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January 2nd – Bryn Euryn 

Clear blue skies and frosted grass sparkling in brilliant sunshine were too much to resist, this had to be the perfect day for my first long walk of the New Year. Less than five minutes along my path into the woods I knew this was set to be a slow walk when I stopped to photograph berries on a holly tree. I was surprised to find so many remaining uneaten and noted ripe ones fallen and peppering the ground beneath. If not for that I may well have missed the flock of beautiful redwings that burst from the trees on the steep lower slope of the Bryn, exploding from their cover and rapidly scattering like shot from a gun, targeting branches of trees close by. There were a number of them, but impossible to count as once landed they are really difficult to spot. I was thrilled to see them and to be able to watch them and delighted that I got any photographs at all, so of two, this was the best.


Redwing – Turdus iliacus

I knew there were redwings around as I’d been fortunate enough to see some from my kitchen window on the morning of New Year’s Eve and one a couple  of days before that, but I had no idea whether they were just passing through or were here to stay. I’m not certain, but I think they were searching through ivy for ripe berries. Now I am hopeful they will stay for a while, at least while they are finding food.

Ivy berries are in varying stages of ripeness

Ivy berries are in varying stages of ripeness


Polypody fern

The majority of deciduous trees are bare now, but there is much that is green. Here we have our native holly, copious amounts of ivy, yew, a few Scots pines that are a native but that were most probably introduced, and rather a lot of laurel, once much beloved by Victorian gardeners.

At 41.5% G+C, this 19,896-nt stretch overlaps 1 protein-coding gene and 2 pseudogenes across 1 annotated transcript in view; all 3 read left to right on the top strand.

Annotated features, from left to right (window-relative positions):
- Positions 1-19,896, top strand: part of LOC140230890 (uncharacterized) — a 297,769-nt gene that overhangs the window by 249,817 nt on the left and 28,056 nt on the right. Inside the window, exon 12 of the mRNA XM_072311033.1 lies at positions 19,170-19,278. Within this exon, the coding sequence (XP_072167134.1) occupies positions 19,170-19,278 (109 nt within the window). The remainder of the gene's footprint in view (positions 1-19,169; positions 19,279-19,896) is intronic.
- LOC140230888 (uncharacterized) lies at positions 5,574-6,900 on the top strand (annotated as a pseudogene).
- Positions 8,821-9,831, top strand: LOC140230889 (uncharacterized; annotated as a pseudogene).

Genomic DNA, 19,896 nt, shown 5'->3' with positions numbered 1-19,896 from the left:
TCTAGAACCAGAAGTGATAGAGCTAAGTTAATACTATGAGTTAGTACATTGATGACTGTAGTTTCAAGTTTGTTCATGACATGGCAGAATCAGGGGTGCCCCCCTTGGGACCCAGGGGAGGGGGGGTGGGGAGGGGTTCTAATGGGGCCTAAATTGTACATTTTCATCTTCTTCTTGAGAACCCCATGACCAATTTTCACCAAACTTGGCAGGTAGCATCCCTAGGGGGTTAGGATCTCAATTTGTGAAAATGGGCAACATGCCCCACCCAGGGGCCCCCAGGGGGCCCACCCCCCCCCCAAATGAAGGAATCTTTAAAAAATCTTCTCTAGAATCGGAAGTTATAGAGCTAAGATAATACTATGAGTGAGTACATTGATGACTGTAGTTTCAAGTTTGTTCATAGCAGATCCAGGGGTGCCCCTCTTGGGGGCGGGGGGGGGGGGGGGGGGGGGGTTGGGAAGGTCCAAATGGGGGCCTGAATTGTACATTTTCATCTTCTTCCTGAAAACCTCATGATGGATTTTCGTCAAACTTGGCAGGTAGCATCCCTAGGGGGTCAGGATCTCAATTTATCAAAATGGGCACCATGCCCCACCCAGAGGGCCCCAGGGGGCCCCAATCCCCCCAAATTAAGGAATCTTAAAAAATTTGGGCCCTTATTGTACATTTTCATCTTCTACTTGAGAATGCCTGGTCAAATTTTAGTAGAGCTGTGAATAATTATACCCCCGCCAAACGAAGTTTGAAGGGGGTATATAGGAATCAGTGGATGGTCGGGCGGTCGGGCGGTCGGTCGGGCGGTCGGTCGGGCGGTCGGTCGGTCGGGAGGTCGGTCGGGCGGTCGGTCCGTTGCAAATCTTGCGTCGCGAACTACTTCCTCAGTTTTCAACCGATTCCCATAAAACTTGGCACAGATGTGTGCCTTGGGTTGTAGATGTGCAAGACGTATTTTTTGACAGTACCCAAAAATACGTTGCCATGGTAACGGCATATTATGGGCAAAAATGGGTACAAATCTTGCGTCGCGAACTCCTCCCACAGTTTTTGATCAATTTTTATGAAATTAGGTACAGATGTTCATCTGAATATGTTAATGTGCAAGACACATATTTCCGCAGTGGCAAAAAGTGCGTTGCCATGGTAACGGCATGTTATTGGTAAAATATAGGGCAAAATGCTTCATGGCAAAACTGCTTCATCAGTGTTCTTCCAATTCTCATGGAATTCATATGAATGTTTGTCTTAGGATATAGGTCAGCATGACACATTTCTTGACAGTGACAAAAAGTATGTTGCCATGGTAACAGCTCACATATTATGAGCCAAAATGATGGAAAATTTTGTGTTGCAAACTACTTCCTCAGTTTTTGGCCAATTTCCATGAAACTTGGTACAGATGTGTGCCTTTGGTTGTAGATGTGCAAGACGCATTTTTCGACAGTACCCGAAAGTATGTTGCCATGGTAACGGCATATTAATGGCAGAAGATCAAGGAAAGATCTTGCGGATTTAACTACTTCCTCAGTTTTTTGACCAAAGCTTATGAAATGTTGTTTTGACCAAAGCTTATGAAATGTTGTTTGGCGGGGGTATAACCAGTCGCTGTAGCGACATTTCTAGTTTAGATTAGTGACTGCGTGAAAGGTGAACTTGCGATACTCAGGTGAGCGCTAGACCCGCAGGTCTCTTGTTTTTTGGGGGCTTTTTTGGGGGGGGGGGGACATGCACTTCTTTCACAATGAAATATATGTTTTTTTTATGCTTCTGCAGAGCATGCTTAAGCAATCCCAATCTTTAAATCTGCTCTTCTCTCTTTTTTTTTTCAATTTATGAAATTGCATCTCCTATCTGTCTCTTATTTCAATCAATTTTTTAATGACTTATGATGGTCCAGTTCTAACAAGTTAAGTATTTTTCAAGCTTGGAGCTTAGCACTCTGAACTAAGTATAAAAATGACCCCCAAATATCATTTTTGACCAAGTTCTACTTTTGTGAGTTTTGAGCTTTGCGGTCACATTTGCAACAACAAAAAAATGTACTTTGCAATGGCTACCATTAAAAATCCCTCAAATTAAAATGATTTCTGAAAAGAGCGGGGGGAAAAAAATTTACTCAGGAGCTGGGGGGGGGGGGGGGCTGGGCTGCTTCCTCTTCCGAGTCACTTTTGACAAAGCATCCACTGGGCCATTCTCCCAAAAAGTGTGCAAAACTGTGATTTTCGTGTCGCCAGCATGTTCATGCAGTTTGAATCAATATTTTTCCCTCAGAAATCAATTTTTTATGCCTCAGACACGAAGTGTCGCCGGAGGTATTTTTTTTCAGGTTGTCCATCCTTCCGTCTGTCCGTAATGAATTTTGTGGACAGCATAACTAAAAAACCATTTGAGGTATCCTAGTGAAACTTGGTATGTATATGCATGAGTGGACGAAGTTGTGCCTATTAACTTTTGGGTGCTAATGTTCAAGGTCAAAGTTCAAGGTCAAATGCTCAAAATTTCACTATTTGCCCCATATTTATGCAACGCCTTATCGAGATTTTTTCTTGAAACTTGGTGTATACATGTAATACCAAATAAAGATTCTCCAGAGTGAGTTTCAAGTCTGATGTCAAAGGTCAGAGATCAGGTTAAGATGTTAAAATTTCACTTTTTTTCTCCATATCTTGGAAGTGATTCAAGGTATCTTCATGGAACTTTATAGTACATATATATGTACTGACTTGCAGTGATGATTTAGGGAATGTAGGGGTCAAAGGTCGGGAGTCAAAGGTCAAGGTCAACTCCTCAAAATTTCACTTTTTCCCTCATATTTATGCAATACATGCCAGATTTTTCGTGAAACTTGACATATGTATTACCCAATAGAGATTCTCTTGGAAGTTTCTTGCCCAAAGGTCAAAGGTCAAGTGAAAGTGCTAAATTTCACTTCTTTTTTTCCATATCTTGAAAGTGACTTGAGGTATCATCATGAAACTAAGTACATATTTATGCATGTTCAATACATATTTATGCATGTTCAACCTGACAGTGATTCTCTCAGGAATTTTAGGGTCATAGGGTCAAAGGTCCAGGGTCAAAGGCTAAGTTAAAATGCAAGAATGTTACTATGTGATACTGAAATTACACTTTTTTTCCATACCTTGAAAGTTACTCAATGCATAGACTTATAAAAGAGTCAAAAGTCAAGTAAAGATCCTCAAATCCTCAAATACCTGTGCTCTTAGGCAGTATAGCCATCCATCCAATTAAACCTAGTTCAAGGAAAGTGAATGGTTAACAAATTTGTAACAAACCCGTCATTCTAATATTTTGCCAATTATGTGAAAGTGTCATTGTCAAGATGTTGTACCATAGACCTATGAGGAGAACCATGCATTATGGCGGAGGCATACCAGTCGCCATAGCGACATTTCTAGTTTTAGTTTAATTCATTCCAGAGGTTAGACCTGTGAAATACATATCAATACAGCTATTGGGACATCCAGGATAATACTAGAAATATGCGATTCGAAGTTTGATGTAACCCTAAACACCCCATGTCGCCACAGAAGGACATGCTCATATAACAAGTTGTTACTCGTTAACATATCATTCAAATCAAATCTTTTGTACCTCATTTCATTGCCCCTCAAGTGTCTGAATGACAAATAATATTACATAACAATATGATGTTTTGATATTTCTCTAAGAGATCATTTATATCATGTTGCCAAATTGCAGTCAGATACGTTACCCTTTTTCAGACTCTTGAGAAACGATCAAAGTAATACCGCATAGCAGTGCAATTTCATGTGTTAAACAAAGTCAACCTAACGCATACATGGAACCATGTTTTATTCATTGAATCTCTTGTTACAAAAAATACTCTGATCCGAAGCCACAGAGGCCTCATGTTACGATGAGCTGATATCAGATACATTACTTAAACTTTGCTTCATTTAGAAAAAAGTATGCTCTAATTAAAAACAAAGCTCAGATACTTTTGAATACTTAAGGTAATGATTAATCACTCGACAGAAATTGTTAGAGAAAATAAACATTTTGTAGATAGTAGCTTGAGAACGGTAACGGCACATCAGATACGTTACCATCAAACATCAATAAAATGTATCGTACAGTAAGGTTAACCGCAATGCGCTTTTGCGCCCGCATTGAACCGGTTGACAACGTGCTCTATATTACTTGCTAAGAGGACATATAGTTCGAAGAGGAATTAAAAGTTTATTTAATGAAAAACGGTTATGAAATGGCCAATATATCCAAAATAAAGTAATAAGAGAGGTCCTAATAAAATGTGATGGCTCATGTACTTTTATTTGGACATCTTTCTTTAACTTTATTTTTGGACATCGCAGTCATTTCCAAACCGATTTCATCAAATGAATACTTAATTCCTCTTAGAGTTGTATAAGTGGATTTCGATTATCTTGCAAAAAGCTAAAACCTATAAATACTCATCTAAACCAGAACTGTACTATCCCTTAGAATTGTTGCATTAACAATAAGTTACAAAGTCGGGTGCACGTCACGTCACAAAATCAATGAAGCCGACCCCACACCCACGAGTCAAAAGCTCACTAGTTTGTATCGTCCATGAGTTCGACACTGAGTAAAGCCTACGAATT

At ground level there are ferns, the polypody in the photograph above, and also hart’s tongue and male ferns.


Hart’s tongue & a small male fern

And there’s lots of moss.


Then my reward for wandering slowly and numb fingers on my gloveless right hand, left free to focus and press the shutter button on the camera; suddenly I was surrounded by the joyous energy and excited sounds of a number of small birds. A feeding party, a collective of a variety of species of small woodland birds united in the eternal search for food.

It’s impossible to say who arrived first, I didn’t sense that there were leaders and followers, more that the flock was operating as a single entity arriving at a pre-determined spot with potential for all members. Of course there were blue tits, also great tits and a couple of coal tits.


Blue tit

An encounter with a feeding party of birds is a magical, uplifting and energising experience. The birds themselves exude excitement and energy, seeming to delight in the thrill of being part of a gang.


Coal tit

The enchanting long-tailed tits were there too.


Long-tailed tit

Once arrived they quickly settled to foraging amongst the trees and shrubbery, splitting back into their families or species groups. I would have been happy with the company of just the exuberant tits, but have to admit my attention was stolen from them when I noticed the treecreepers. Often included as members of a feeding party, there were two on a tree in front of me and then another two, closer to the side. What a treat to have that many of these gorgeous little birds so close and not only in range of the camera but with the added bonus of bright sunlight too.





I lost track of time watching the birds, but they gradually moved away and passing people walking a dog and chatting  broke the spell and I too turned to continue my walk. But there was one more little treat to come – two tiny goldcrests, that may or may not have been with the feeding party, were working their way through a small holly bush nearby. I watched them for a good while, but they eluded capture by my camera, they are much too quick especially when trying to contend with foreground vegetation. The shot below was the best one I got!



Before heading on to the trail around the Bryn I had a look at the view over the boundary fence. The higher peaks of the Carneddau mountains have snow with clouds above them that look to be holding more. The warming sunshine had them shrouded in a light veil of mist, with more rising from the Conwy river in the valley below.